Kentucky now sitting at the 50th percentile (average) during the
month of October. The Ag Weather Center at the University of
Kentucky reported that the rains were an impedance to the row crop
harvest, but much needed none-the-less, and will continue to promote
pasture growth and replenish ponds. Despite pasture conditions
beginning to improve, farmers with livestock are still needing to
supplement with hay, which is putting stress on winter supplies.

In Harlan County, the community of Benham continued to experience
water shortages during the last week according to local WYMT
Mountain News. After dry conditions resulted in low flow of water
into the town, the town then got an approval to begin pumping water
from the nearby Kentucky River. However, upon hooking up to the
river, pressures within the pipe lines increased to a level that
they could not handle, resulting in multiple line breaks and loss of
water to the city once again. Several closures, including a local
elementary school, resulted because of the lack of water. The city
currently does not have funds to replace the out-dated and broken
piping, but is working to fix the problem. No updates have been
received since October 21st. This appears to the be the only water
shortage impact in the region.


Climate Summary...

The following table illustrates the longer range precipitation
deficits and some surpluses now being observed at various area
Cooperative Weather Observing Sites from September 1st through 8am,
Thursday, October 24th.

SINCE DEPART %
Station ID County SEP 1 NRML NRML

Flemingsburg 2N FLEK2 Fleming 4.91 -0.61 89.0%
Cave Run Lake L CRLK2 Rowan 5.07 -0.49 91.2%
Stanton 2W STAK2 Powell 5.89 +0.11 101.9%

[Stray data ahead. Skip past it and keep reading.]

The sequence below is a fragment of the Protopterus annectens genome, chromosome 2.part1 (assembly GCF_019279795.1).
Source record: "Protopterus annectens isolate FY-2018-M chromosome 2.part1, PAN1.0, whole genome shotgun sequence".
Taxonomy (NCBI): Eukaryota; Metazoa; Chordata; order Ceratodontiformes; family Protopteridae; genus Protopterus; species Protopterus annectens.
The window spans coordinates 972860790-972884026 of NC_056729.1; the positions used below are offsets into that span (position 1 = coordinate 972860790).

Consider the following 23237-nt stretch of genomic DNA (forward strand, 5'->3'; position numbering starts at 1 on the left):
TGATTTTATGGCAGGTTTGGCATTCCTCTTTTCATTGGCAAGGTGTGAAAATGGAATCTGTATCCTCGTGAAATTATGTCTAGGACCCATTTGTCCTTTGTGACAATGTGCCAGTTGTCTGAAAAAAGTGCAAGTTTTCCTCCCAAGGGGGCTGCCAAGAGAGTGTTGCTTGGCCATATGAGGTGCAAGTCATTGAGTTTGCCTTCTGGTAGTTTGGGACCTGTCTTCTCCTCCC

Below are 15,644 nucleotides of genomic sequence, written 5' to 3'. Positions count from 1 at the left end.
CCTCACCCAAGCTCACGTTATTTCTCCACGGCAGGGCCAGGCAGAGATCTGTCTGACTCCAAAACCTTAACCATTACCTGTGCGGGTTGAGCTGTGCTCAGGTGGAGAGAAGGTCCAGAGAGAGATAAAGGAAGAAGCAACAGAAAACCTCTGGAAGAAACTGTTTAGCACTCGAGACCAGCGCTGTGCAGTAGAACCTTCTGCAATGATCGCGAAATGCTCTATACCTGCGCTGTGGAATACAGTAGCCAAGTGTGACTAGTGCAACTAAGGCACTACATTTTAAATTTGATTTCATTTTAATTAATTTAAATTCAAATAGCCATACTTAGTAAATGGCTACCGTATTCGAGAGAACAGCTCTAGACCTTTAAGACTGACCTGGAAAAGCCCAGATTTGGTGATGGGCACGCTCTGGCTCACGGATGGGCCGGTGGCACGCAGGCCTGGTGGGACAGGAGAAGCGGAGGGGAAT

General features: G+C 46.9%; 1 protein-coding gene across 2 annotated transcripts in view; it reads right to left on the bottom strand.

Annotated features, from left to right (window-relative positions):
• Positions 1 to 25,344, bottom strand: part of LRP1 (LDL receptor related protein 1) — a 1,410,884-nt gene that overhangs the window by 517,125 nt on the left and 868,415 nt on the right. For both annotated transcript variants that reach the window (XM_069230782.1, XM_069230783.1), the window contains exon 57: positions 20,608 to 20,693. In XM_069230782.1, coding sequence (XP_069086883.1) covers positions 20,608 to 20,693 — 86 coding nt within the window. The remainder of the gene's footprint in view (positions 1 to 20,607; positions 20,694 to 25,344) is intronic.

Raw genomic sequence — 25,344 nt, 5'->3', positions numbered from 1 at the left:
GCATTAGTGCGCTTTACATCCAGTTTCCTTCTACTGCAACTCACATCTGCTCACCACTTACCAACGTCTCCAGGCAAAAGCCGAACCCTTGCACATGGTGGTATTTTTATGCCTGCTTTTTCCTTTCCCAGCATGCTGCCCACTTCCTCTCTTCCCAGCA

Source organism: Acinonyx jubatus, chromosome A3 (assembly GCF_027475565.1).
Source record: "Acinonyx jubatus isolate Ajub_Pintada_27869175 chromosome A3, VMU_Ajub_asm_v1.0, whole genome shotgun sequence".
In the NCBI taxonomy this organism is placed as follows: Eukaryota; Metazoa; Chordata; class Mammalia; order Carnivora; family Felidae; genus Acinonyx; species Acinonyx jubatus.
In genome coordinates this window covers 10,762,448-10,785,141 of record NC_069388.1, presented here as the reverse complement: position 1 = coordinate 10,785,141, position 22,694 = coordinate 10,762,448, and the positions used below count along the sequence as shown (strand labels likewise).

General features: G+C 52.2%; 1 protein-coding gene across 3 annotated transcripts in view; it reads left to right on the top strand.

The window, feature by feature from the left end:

Beattyville 4N BCAK2 Lee 4.50 -1.33 77.2%
WFO Jackson KJKL Breathitt 3.62 -2.14 62.8%
Paintsville 1E PNVK2 Johnson 5.28 -0.28 94.4%
Inez 2E INEK2 Martin 4.77 -1.14 80.7%
Skyline 1SE SKLK2 Letcher 3.00 -2.29 56.7%
Hazard Water HAZK2 Perry 4.38 -1.13 79.5%
Buckhorn Lake BUCK2 Perry 4.58 -0.75 85.9%
London Airport KLOZ Laurel 5.67 +0.12 102.2%

Precipitation/Temperature Outlook...

We will continue to see a more active weather period over the coming
week, along with generally seasonable temperatures. An area of low
pressure to our SW will move towards the region today and through
the weekend, bringing generally between 0.75 and 1.5 inches of
rainfall across eastern Kentucky through Sunday. Highest amounts are
forecasted to be across the central and western portion of the
state. Another system is poised to bring rain through the state by
mid-week next week, followed by unseasonably cooler temperatures.

According to the Climate Prediction Center, the outlook for the end
of October is favoring slightly below normal temperatures across
eastern Kentucky, along with slightly-above normal rainfall.
However, for the month of November, outlooks show a turn to slightly
above normal temperatures across much of the conus, along with equal